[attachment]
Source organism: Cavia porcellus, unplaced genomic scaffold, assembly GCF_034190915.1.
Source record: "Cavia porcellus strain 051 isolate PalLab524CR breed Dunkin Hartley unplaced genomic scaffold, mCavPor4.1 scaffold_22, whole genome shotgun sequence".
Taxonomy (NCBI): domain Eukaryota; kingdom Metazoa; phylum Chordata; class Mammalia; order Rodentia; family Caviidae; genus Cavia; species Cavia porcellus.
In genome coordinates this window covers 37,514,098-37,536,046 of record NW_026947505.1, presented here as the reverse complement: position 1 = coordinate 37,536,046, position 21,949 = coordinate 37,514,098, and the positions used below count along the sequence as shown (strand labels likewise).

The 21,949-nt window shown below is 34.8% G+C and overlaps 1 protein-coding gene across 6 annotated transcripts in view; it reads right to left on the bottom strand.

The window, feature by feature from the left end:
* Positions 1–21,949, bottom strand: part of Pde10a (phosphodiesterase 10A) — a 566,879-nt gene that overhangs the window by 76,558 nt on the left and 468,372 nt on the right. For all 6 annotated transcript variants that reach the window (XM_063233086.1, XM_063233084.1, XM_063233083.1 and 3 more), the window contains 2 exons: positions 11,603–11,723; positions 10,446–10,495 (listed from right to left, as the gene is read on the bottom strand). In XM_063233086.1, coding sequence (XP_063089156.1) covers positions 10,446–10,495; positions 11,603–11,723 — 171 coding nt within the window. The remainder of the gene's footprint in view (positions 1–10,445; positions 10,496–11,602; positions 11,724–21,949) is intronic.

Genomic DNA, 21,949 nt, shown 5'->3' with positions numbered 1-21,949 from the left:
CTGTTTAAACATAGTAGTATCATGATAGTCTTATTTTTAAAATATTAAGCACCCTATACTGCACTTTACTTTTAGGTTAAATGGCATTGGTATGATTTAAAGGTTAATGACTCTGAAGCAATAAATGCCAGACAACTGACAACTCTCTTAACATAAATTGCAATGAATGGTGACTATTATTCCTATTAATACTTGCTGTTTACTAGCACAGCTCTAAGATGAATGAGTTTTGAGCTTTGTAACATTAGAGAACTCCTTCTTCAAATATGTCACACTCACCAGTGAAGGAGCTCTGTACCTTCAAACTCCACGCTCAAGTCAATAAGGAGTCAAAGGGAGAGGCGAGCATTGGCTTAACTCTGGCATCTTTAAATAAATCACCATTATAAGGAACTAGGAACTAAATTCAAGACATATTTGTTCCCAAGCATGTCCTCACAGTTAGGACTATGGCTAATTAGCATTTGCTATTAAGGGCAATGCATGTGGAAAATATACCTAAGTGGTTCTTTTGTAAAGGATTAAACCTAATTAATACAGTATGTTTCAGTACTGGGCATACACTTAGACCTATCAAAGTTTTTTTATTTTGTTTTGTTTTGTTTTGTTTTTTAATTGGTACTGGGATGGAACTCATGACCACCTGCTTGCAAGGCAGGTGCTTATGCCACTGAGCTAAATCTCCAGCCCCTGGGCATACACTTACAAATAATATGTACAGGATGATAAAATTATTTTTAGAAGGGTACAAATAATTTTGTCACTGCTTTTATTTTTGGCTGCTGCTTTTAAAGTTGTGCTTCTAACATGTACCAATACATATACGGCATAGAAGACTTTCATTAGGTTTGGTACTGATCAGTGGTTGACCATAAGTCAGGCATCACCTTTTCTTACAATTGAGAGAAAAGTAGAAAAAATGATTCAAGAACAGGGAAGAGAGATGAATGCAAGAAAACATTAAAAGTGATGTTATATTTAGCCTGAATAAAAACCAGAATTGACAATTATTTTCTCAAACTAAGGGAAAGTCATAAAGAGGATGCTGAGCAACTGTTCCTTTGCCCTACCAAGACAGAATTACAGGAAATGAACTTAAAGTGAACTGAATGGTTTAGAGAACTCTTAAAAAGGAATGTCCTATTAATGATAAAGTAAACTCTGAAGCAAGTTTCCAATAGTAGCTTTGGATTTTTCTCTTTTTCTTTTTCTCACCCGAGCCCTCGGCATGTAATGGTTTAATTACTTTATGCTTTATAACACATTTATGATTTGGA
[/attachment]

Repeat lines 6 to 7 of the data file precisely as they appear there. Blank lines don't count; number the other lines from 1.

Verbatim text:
The window, feature by feature from the left end:
* Positions 1–21,949, bottom strand: part of Pde10a (phosphodiesterase 10A) — a 566,879-nt gene that overhangs the window by 76,558 nt on the left and 468,372 nt on the right. For all 6 annotated transcript variants that reach the window (XM_063233086.1, XM_063233084.1, XM_063233083.1 and 3 more), the window contains 2 exons: positions 11,603–11,723; positions 10,446–10,495 (listed from right to left, as the gene is read on the bottom strand). In XM_063233086.1, coding sequence (XP_063089156.1) covers positions 10,446–10,495; positions 11,603–11,723 — 171 coding nt within the window. The remainder of the gene's footprint in view (positions 1–10,445; positions 10,496–11,602; positions 11,724–21,949) is intronic.